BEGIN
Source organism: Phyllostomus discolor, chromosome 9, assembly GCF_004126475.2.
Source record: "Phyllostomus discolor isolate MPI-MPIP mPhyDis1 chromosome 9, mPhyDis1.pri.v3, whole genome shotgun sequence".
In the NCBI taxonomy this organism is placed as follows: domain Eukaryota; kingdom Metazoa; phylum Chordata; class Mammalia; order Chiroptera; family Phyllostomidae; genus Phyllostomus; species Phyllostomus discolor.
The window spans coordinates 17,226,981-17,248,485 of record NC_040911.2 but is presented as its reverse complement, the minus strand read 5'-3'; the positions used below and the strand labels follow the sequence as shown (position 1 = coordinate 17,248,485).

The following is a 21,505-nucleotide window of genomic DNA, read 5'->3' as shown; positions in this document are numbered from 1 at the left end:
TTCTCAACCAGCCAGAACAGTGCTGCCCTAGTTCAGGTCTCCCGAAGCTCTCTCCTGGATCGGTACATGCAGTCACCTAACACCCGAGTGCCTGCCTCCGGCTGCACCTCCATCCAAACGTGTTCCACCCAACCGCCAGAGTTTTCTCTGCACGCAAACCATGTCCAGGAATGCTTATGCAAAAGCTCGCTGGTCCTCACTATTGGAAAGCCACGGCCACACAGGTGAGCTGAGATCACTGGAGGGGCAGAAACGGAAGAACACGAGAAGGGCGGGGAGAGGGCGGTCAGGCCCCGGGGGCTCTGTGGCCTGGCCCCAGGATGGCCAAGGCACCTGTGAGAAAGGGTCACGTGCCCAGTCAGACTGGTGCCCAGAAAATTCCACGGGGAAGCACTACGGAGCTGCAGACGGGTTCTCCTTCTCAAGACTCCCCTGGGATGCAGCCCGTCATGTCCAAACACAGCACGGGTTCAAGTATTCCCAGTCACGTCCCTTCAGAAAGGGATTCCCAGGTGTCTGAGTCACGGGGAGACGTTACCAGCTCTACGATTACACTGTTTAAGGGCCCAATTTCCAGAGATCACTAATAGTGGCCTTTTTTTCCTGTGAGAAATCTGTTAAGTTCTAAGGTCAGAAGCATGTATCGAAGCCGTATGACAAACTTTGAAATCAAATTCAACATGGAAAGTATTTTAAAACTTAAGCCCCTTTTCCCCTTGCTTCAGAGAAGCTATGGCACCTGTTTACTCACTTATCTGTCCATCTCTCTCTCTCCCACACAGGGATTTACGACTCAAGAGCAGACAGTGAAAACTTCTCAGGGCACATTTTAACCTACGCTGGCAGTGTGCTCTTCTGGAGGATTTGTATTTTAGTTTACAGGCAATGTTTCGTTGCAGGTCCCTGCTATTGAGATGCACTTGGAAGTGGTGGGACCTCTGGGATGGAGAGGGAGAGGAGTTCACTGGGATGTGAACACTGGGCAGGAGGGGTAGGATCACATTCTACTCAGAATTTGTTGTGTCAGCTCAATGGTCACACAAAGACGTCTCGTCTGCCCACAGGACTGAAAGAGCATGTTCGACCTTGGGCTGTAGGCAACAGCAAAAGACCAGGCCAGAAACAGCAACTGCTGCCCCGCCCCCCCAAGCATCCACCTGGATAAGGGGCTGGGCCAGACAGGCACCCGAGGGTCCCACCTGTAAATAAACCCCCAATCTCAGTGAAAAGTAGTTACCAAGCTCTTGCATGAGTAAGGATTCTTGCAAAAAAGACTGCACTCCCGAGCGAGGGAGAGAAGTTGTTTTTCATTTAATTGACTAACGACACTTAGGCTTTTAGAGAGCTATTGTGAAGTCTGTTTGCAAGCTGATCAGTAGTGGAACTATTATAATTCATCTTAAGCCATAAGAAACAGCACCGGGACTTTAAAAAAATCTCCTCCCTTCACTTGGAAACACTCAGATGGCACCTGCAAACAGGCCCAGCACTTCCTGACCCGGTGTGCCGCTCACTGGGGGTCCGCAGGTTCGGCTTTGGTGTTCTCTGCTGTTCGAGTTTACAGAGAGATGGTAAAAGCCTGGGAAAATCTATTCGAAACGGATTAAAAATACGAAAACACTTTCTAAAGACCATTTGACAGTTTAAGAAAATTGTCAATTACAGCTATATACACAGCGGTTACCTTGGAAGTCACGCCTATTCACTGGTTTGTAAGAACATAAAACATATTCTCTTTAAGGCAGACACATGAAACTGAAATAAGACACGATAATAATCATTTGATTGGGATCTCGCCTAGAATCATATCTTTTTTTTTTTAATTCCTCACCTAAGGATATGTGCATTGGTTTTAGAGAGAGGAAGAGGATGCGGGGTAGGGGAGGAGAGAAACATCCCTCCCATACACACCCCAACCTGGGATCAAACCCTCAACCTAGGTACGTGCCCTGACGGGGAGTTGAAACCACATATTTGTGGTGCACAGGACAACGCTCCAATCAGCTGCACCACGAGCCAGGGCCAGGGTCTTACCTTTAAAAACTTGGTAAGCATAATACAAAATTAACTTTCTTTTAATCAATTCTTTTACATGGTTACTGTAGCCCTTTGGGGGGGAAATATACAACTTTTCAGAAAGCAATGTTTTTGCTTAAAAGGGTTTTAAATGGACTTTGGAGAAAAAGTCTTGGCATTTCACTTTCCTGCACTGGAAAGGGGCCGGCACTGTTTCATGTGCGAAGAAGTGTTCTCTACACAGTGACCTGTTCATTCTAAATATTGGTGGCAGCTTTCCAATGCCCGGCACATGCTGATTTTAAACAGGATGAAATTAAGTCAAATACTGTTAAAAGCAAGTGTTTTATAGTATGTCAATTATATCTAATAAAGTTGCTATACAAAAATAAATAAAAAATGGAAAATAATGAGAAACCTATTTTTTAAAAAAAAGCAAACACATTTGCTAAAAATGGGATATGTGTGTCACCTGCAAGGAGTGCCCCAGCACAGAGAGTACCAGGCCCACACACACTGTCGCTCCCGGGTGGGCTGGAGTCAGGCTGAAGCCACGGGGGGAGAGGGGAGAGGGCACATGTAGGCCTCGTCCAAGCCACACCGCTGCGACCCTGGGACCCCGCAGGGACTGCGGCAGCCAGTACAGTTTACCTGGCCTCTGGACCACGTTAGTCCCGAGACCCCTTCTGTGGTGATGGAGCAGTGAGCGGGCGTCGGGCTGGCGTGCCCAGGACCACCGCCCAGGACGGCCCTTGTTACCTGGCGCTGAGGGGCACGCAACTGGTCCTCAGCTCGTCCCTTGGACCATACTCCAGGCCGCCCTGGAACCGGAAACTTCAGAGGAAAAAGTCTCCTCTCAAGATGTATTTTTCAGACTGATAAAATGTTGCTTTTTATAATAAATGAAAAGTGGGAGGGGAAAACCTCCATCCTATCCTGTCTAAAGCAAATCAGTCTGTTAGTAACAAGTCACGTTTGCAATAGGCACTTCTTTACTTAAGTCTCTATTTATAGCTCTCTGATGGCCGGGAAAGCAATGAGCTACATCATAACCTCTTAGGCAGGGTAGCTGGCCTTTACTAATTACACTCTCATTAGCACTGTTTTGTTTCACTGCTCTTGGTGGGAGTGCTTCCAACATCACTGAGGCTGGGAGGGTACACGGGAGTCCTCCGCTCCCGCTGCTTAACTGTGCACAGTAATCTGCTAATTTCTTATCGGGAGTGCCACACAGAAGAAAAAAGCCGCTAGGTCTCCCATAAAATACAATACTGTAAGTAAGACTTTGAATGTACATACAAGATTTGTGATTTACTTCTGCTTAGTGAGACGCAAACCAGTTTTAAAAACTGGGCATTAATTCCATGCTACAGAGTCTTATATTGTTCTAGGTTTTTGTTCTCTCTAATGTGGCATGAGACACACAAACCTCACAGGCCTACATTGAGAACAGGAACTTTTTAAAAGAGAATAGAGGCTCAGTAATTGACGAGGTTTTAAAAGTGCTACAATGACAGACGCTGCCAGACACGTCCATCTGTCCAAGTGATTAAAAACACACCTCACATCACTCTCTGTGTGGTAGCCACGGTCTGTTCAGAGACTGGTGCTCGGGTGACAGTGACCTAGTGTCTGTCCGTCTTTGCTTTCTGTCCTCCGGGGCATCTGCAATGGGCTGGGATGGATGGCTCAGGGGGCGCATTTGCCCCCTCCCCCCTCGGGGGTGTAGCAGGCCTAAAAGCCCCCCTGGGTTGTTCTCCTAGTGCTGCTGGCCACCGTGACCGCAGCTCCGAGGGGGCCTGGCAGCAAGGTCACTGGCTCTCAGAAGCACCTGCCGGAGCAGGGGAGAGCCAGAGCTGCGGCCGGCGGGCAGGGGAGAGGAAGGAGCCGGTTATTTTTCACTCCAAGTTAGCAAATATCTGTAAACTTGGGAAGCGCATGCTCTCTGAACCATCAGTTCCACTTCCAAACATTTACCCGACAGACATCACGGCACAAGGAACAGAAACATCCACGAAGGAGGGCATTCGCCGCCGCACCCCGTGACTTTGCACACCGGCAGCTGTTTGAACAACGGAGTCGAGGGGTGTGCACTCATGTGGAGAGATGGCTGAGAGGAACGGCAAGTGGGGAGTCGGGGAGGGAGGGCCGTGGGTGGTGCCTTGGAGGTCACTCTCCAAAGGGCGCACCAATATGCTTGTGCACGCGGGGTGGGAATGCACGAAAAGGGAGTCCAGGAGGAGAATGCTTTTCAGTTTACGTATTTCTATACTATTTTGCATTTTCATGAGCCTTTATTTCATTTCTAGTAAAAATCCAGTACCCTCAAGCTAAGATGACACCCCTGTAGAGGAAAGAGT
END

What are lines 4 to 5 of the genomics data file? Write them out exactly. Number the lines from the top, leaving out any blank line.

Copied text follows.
The window spans coordinates 17,226,981-17,248,485 of record NC_040911.2 but is presented as its reverse complement, the minus strand read 5'-3'; the positions used below and the strand labels follow the sequence as shown (position 1 = coordinate 17,248,485).

The following is a 21,505-nucleotide window of genomic DNA, read 5'->3' as shown; positions in this document are numbered from 1 at the left end: